wildland

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English[edit]

Alternative forms[edit]

Etymology[edit]

From wild +‎ land.

Noun[edit]

wildland (countable and uncountable, plural wildlands)

  1. Land that is unfit for, or has not been modified by, cultivation or other human activity; a natural area.
    • 1837, Lord Glenelg, question submitted to the law officers of the Crown in England, quoted in Justice Gwynne, opinion in Mercer v. Attorney General for Ontario, 1881, in Reports of the Supreme Court of Canada, Volume V, page 686,
      Whether it is in point of law competent for his Majesty, with the advice of and consent of the Legislative Council and Assembly of New Brunswick, to render the tracts of wildland in the colony which belong to his Majesty jure coronæ subject to the appropriation of the legislature of the province for a fixed period or in perpetuity in return for a civil list to be settled on the Crown for a similar term, or in perpetuity as may be thought best?
    • 1883 September 22, Mallerstang Forest and Pendragon Castle, Westmoreland (book review), in Manchester City News, Notes and Queries section, No. 37, reprinted in J. H. Nodal (ed.), City News Notes and Queries, City News Office (1883–4), Volume V, page 136,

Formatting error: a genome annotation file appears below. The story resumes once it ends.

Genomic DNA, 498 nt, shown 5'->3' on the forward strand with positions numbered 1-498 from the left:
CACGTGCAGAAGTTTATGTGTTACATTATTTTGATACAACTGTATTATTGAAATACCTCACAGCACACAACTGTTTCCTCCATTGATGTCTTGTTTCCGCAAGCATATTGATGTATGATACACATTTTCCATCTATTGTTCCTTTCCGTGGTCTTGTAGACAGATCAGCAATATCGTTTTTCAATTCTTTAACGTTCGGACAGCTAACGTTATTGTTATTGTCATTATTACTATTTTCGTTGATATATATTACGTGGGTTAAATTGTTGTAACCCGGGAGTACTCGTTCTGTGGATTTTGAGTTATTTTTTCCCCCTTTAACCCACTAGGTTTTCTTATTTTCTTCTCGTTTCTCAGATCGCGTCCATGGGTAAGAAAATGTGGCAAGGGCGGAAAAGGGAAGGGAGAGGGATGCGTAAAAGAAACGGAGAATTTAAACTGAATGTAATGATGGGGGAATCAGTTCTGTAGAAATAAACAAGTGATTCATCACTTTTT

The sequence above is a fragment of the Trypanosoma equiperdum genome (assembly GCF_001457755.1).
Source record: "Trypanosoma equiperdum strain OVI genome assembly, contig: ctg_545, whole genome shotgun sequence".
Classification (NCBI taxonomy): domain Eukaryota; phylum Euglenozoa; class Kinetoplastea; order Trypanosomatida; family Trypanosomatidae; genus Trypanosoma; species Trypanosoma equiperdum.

The traveller by the Midland Railway line to Carlisle passes through Mallerstang in the stretch of wildland traversed before reaching Kirkby Stephen, but there is no station in any portion of the valley to acquaint him with the fact.

Usage notes[edit]

  • The singular form wildland is commonly used in noun compounds, either attributively as in “wildland fire”, “wildland ecosystem”, “wildland preservation” and so on, or via hyphenation as in “wildland-urban interface” (WUI). Otherwise, this term is ordinarily found in its plural form wildlands.

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